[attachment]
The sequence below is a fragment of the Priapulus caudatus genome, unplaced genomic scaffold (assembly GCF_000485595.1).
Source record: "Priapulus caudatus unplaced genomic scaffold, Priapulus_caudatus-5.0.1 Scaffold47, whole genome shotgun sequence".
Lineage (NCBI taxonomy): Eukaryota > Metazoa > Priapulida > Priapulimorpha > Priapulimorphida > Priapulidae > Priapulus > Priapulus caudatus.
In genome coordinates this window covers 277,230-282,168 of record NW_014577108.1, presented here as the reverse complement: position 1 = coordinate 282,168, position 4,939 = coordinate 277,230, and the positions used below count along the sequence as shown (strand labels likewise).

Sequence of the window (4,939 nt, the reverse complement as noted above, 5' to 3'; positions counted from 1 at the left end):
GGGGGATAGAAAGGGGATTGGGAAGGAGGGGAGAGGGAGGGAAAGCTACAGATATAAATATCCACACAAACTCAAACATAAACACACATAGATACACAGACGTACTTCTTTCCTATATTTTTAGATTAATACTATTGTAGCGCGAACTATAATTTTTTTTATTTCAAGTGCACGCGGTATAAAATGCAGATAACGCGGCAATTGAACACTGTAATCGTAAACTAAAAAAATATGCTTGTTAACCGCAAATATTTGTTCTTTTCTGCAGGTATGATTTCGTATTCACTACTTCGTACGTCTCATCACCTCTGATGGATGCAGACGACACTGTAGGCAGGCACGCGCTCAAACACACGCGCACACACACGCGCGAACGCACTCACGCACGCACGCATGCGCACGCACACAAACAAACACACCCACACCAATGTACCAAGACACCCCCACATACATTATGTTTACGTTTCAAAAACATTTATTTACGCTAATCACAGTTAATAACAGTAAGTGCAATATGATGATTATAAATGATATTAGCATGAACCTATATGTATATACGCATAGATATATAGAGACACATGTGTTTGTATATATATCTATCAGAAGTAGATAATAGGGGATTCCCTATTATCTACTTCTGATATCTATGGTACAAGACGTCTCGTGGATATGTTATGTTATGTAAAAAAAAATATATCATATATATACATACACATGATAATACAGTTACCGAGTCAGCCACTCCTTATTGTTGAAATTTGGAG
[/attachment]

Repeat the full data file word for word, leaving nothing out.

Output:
The sequence below is a fragment of the Priapulus caudatus genome, unplaced genomic scaffold (assembly GCF_000485595.1).
Source record: "Priapulus caudatus unplaced genomic scaffold, Priapulus_caudatus-5.0.1 Scaffold47, whole genome shotgun sequence".
Lineage (NCBI taxonomy): Eukaryota > Metazoa > Priapulida > Priapulimorpha > Priapulimorphida > Priapulidae > Priapulus > Priapulus caudatus.
In genome coordinates this window covers 277,230-282,168 of record NW_014577108.1, presented here as the reverse complement: position 1 = coordinate 282,168, position 4,939 = coordinate 277,230, and the positions used below count along the sequence as shown (strand labels likewise).

Sequence of the window (4,939 nt, the reverse complement as noted above, 5' to 3'; positions counted from 1 at the left end):
GGGGGATAGAAAGGGGATTGGGAAGGAGGGGAGAGGGAGGGAAAGCTACAGATATAAATATCCACACAAACTCAAACATAAACACACATAGATACACAGACGTACTTCTTTCCTATATTTTTAGATTAATACTATTGTAGCGCGAACTATAATTTTTTTTATTTCAAGTGCACGCGGTATAAAATGCAGATAACGCGGCAATTGAACACTGTAATCGTAAACTAAAAAAATATGCTTGTTAACCGCAAATATTTGTTCTTTTCTGCAGGTATGATTTCGTATTCACTACTTCGTACGTCTCATCACCTCTGATGGATGCAGACGACACTGTAGGCAGGCACGCGCTCAAACACACGCGCACACACACGCGCGAACGCACTCACGCACGCACGCATGCGCACGCACACAAACAAACACACCCACACCAATGTACCAAGACACCCCCACATACATTATGTTTACGTTTCAAAAACATTTATTTACGCTAATCACAGTTAATAACAGTAAGTGCAATATGATGATTATAAATGATATTAGCATGAACCTATATGTATATACGCATAGATATATAGAGACACATGTGTTTGTATATATATCTATCAGAAGTAGATAATAGGGGATTCCCTATTATCTACTTCTGATATCTATGGTACAAGACGTCTCGTGGATATGTTATGTTATGTAAAAAAAAATATATCATATATATACATACACATGATAATACAGTTACCGAGTCAGCCACTCCTTATTGTTGAAATTTGGAG